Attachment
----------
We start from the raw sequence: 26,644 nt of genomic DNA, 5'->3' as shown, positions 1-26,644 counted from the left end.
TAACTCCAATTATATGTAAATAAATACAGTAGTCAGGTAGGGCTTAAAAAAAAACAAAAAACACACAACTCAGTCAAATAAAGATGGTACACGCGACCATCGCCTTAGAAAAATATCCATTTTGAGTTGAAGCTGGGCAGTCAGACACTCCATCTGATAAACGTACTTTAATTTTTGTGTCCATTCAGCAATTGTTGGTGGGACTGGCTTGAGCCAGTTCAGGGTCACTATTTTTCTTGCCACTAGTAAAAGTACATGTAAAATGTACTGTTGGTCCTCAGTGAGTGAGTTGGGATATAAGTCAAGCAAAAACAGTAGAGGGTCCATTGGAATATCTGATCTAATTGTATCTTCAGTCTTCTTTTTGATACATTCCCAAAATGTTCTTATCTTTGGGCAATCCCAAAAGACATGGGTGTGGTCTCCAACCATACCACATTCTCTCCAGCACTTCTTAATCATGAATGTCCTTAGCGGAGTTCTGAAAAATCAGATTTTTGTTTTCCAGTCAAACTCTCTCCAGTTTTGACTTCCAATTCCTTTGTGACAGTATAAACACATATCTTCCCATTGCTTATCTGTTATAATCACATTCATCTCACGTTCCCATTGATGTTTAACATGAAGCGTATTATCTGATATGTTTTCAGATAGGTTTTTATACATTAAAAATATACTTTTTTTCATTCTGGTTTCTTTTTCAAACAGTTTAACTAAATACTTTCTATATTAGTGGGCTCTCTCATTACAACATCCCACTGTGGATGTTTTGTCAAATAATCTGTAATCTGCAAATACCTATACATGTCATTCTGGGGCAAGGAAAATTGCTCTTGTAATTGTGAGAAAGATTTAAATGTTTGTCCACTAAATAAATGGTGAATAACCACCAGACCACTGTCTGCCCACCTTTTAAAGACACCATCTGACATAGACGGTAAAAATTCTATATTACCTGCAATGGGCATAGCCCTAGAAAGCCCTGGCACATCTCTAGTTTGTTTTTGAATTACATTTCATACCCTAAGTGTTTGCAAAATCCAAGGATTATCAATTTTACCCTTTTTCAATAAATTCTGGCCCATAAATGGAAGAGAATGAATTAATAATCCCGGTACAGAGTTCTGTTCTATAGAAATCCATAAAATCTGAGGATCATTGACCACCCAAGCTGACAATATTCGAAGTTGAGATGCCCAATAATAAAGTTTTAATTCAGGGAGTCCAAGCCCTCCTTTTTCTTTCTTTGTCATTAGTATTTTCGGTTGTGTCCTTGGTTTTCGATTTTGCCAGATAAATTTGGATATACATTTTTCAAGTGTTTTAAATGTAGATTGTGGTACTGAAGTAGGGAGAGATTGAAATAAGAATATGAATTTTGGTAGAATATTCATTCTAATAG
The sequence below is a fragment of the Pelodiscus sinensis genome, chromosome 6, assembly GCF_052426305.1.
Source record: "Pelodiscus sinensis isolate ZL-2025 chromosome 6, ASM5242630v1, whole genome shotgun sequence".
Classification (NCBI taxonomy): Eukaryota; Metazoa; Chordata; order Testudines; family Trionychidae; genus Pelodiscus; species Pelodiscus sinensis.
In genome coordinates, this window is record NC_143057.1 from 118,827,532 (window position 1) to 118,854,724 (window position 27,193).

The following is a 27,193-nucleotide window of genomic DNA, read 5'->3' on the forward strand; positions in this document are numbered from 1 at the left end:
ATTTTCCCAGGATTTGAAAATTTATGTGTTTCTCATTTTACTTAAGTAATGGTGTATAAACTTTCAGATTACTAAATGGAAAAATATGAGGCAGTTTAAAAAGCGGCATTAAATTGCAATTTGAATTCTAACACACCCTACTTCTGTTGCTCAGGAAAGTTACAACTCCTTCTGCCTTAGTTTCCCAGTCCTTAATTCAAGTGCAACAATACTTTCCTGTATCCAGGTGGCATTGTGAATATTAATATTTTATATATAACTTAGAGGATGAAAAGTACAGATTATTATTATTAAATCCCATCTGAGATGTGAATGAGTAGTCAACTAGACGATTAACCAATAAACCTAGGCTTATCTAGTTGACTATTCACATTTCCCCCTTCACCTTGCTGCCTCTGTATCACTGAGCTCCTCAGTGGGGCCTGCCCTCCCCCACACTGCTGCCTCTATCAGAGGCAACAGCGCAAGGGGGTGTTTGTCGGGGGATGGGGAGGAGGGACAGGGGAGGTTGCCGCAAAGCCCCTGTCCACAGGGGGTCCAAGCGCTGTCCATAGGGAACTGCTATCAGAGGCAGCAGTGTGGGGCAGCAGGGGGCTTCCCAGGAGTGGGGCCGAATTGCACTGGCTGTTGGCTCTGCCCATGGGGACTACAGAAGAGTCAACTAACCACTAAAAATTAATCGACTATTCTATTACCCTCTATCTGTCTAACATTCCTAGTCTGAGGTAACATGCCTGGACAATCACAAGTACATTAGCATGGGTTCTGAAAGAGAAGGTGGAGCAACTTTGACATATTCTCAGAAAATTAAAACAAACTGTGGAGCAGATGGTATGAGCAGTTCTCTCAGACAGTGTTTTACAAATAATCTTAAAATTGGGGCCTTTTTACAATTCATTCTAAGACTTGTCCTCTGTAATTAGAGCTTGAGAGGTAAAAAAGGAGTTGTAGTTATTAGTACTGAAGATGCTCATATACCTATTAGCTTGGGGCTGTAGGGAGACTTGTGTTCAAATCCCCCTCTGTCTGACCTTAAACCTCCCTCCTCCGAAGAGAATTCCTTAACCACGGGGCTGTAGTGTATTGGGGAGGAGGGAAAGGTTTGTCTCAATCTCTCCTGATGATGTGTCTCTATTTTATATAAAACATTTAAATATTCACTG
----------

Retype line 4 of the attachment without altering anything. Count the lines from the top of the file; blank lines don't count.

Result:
Source record: "Pelodiscus sinensis isolate ZL-2025 chromosome 6, ASM5242630v1, whole genome shotgun sequence".